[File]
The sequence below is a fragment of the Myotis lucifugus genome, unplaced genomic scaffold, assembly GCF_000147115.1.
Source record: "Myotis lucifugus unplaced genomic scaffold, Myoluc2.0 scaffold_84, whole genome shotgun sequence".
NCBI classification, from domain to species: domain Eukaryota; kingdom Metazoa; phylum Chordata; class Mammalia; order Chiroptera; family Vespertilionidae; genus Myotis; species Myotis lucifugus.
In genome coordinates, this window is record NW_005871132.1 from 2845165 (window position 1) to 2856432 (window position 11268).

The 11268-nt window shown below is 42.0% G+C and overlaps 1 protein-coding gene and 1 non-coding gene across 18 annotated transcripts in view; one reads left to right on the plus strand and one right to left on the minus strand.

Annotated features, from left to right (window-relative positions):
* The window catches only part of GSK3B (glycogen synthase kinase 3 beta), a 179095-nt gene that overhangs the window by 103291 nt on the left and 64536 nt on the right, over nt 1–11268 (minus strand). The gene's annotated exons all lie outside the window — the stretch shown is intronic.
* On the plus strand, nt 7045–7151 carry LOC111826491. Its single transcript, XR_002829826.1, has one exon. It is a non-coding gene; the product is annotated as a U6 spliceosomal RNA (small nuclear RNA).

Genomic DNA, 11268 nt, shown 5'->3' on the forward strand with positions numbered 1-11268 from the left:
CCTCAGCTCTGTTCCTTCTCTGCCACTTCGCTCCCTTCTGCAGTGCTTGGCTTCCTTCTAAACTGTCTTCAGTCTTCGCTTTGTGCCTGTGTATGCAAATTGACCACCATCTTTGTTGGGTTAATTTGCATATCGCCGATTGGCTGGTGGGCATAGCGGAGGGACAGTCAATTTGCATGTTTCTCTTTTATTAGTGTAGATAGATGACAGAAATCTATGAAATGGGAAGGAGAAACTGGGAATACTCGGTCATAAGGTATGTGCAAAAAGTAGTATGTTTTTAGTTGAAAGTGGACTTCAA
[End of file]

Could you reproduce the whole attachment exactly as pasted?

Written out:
The sequence below is a fragment of the Myotis lucifugus genome, unplaced genomic scaffold, assembly GCF_000147115.1.
Source record: "Myotis lucifugus unplaced genomic scaffold, Myoluc2.0 scaffold_84, whole genome shotgun sequence".
NCBI classification, from domain to species: domain Eukaryota; kingdom Metazoa; phylum Chordata; class Mammalia; order Chiroptera; family Vespertilionidae; genus Myotis; species Myotis lucifugus.
In genome coordinates, this window is record NW_005871132.1 from 2845165 (window position 1) to 2856432 (window position 11268).

The 11268-nt window shown below is 42.0% G+C and overlaps 1 protein-coding gene and 1 non-coding gene across 18 annotated transcripts in view; one reads left to right on the plus strand and one right to left on the minus strand.

Annotated features, from left to right (window-relative positions):
* The window catches only part of GSK3B (glycogen synthase kinase 3 beta), a 179095-nt gene that overhangs the window by 103291 nt on the left and 64536 nt on the right, over nt 1–11268 (minus strand). The gene's annotated exons all lie outside the window — the stretch shown is intronic.
* On the plus strand, nt 7045–7151 carry LOC111826491. Its single transcript, XR_002829826.1, has one exon. It is a non-coding gene; the product is annotated as a U6 spliceosomal RNA (small nuclear RNA).

Genomic DNA, 11268 nt, shown 5'->3' on the forward strand with positions numbered 1-11268 from the left:
CCTCAGCTCTGTTCCTTCTCTGCCACTTCGCTCCCTTCTGCAGTGCTTGGCTTCCTTCTAAACTGTCTTCAGTCTTCGCTTTGTGCCTGTGTATGCAAATTGACCACCATCTTTGTTGGGTTAATTTGCATATCGCCGATTGGCTGGTGGGCATAGCGGAGGGACAGTCAATTTGCATGTTTCTCTTTTATTAGTGTAGATAGATGACAGAAATCTATGAAATGGGAAGGAGAAACTGGGAATACTCGGTCATAAGGTATGTGCAAAAAGTAGTATGTTTTTAGTTGAAAGTGGACTTCAA